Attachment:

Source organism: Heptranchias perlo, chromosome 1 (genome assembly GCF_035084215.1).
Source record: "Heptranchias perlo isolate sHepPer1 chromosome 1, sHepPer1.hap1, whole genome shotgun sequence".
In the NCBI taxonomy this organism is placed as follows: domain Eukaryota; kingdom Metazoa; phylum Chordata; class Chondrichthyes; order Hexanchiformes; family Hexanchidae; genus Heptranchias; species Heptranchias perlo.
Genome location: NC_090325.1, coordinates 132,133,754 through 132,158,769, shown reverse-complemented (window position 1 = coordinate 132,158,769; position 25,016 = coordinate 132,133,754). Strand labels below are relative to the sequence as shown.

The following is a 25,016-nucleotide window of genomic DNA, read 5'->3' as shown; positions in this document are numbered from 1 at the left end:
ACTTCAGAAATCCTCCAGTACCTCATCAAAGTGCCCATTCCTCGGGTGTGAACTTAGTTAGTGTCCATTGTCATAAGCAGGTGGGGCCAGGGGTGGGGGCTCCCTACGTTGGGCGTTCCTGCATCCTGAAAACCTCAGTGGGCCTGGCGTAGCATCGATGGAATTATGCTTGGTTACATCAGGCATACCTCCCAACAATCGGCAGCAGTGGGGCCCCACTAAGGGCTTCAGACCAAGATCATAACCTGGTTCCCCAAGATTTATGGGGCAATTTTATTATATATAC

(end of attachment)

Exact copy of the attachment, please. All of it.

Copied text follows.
Source organism: Heptranchias perlo, chromosome 1 (genome assembly GCF_035084215.1).
Source record: "Heptranchias perlo isolate sHepPer1 chromosome 1, sHepPer1.hap1, whole genome shotgun sequence".
In the NCBI taxonomy this organism is placed as follows: domain Eukaryota; kingdom Metazoa; phylum Chordata; class Chondrichthyes; order Hexanchiformes; family Hexanchidae; genus Heptranchias; species Heptranchias perlo.
Genome location: NC_090325.1, coordinates 132,133,754 through 132,158,769, shown reverse-complemented (window position 1 = coordinate 132,158,769; position 25,016 = coordinate 132,133,754). Strand labels below are relative to the sequence as shown.

The following is a 25,016-nucleotide window of genomic DNA, read 5'->3' as shown; positions in this document are numbered from 1 at the left end:
ACTTCAGAAATCCTCCAGTACCTCATCAAAGTGCCCATTCCTCGGGTGTGAACTTAGTTAGTGTCCATTGTCATAAGCAGGTGGGGCCAGGGGTGGGGGCTCCCTACGTTGGGCGTTCCTGCATCCTGAAAACCTCAGTGGGCCTGGCGTAGCATCGATGGAATTATGCTTGGTTACATCAGGCATACCTCCCAACAATCGGCAGCAGTGGGGCCCCACTAAGGGCTTCAGACCAAGATCATAACCTGGTTCCCCAAGATTTATGGGGCAATTTTATTATATATAC